That scheme relied upon a loophole in Irish law, which that country's government says it intends to fix, but the narrow change proposed by Ireland's finance minister will not address the larger problem of corporate tax avoidance.
Tax dodging costs the US about $300 billion per year. Much of that lost revenue is from individuals, rather than corporations. The country is cracking down on individual tax dodgers and striking deals with countries like Switzerland and the Cayman Islands that will help identify tax cheats starting in 2014.
The corporate tax avoidance problem is thornier, as it is generally done through entirely legal methods. Coordinating international tax law in a way that would minimize corporate tax trickery is very difficult under the current approach, and a paradigm shift in business tax law may be necessary to end the accounting practices that rob countries of tax revenue.
Large Companies Find Ways to a Zero Tax Rate
Matt Krantz / USA Today
(October 24, 2013) -- Despite widespread groans about the recent disclosure that Apple is finding ways to cut its federal tax bill, an analysis shows the computer giant is one of scores of corporations largely dodging the taxman.
A surprising number of companies in the Standard & Poor's 500, 57, have found ways to pay effective tax rates of zero, according to a USA TODAY analysis of data from S&P Capital IQ.
The effective tax rate is a popular measure used by investors to compare how much companies pay in tax relative to profit.
The news comes months after after the Government Accountability Office released a report showing that companies in 2010 reported an average effective tax rate of 12.6%, well below the 35% federal corporate tax rate.
Corporate giants such as telecom firm Verizon, drugmaker Bristol-Myers Squibb and power management firm Eaton, all reported effective tax rates of 0% during the past 12 months.
The findings underscore that while many companies bellyache about the top federal income tax rate of 35%, in reality, many pay much less than that, says Nick Yee of Gradient Analytics. "Investors hope company management is doing everything they can to generate profit, legally," he says. "But the tax code is gray, and there's often no set guidance."
Some ways companies are driving their effective tax rates to zero include:
Offshore transfer payments. One of the favorite ways for companies to slash their tax bills is by setting up foreign subsidiaries to make raw materials and components in countries with low tax rates.
The companies' US operations then purchase these parts from the foreign units at well above cost. By doing this, the overseas unit makes a large profit, which then escapes US taxes, as long as it stays in the foreign country, Yee says.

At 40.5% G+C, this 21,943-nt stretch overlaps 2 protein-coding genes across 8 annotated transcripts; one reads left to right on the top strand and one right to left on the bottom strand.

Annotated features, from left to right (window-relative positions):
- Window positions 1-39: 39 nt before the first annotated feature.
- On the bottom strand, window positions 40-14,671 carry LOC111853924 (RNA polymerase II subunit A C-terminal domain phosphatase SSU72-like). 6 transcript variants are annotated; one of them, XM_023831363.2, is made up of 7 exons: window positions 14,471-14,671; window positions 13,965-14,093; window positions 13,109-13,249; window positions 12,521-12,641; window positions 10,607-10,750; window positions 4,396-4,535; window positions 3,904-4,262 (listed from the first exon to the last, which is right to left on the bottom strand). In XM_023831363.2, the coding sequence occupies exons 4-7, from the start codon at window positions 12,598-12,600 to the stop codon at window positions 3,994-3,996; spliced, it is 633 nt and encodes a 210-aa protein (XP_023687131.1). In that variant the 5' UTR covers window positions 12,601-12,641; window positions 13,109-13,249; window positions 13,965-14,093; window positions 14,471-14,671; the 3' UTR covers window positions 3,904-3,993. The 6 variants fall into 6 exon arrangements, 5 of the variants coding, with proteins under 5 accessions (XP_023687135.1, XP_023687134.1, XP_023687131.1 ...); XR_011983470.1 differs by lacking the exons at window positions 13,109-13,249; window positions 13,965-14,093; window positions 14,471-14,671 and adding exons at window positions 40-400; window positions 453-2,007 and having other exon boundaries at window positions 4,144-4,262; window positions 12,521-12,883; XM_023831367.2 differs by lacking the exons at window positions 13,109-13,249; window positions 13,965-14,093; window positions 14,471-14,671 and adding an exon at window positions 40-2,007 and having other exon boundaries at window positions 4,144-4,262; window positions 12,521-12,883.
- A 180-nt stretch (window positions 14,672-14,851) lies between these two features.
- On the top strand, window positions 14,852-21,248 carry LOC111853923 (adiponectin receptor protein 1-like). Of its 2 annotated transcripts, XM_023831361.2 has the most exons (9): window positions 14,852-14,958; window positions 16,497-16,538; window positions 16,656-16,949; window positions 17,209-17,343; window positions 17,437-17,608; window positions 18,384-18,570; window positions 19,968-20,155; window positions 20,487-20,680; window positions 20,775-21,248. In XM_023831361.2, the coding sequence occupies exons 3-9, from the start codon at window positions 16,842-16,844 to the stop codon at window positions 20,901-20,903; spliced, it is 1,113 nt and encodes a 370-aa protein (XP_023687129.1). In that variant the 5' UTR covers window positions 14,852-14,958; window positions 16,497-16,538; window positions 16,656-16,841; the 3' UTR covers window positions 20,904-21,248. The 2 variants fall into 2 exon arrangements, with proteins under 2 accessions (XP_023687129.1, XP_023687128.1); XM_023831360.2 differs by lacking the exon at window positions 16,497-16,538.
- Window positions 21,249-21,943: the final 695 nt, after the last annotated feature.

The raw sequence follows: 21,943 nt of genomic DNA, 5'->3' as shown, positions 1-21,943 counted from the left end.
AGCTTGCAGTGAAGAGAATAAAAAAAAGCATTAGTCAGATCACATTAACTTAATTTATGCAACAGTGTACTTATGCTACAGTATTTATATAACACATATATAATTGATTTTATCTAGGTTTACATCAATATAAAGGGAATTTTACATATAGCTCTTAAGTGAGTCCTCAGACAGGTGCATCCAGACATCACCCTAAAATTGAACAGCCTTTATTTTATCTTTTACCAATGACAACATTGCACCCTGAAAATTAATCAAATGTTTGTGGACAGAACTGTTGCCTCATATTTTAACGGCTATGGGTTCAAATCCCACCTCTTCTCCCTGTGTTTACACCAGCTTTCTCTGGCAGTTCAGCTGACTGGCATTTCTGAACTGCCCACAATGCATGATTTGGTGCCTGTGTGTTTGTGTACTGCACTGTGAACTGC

Transfer payments are used at Bristol, Forest Labs, Agilent Technologies, Eaton and Lam Research, he says. Many companies are likely waiting for a US tax-holiday, giving them a chance to bring the cash to the US tax-free, Yee says. Agilent and Bristol declined to comment. The other companies didn't respond.
Harvesting losses. Most of the companies with effective tax rates of zero, or even negative, are money losers. While Hewlett-Packard, J.C. Penney and E-Trade pay taxes, since they lose money, they have negative effective tax rates due to the way the number is calculated. Yet, some big companies that have lost money in the past accumulate credits that can be used to offset tax bills in future years.
These reserves can be very lucrative and give profit a boost by lowering the effective tax rate, Yee says. Companies with these tax loss reserves include General Motors and Crown Castle, he says. GM, for instance, released credit from its reserve, taking it down from $45 billion to $11 billion. Investors must be aware, though, that once that $11 billion reserve is used up, the company's tax rate returns to the statutory rate.
All this follows tax rules, but investors need to be aware. "This isn't anything illegal, but the reserve will run out," Yee says. GM declined to comment. The other companies didn't respond.
Accounting rules. A big reason that Verizon's effective tax rate is so low, coming in at a negative 4.8%, is largely due to accounting. The company's sped-up depreciation, severance and pension costs are large credits that contribute to pushing the company's taxes down, says Jonathan Schildkraut of Evercore. But there's also a distortion caused by the company's 55% interest in Verizon Wireless.
Vodafone, which owns 45% of Verizon Wireless, pays taxes on its share, but the entire profit is reported on income. Adjusting for this, Verizon's effective tax rate is closer to 30%, the company says.
Verizon is buying Vodafone's stake, which will eliminate the issue in the future. Similarly, real estate investment trusts have low effective tax rates because they pass profit to shareholders, who then pay the taxes.
The question for investors is whether or not companies paying low effective tax rates might, eventually, attract the attention to regulators. "They are slow at getting at these issues," Yee says.
S&P 500 members citing effective
tax rates of 0% in past twelve months,
ranked by market value (in billions):
Regeneron Pharmaceuticals: $29.6
Public Storage: $29.5
Avalonbay Communities: $17.4
Agilent Technologies: $16.9
Vornado Realty Trust: $16.8
Boston Properites: $16.7
Seagate Technology: $15.9
News Corp.: $9.8
Lam Research: $8.8
Kimco Realty: $8.6
Plum Creek Timber: $8.4
Apartment Investment & Management: $4.3
Perkin Elmer: $4.2
Source: S&P Capital IQ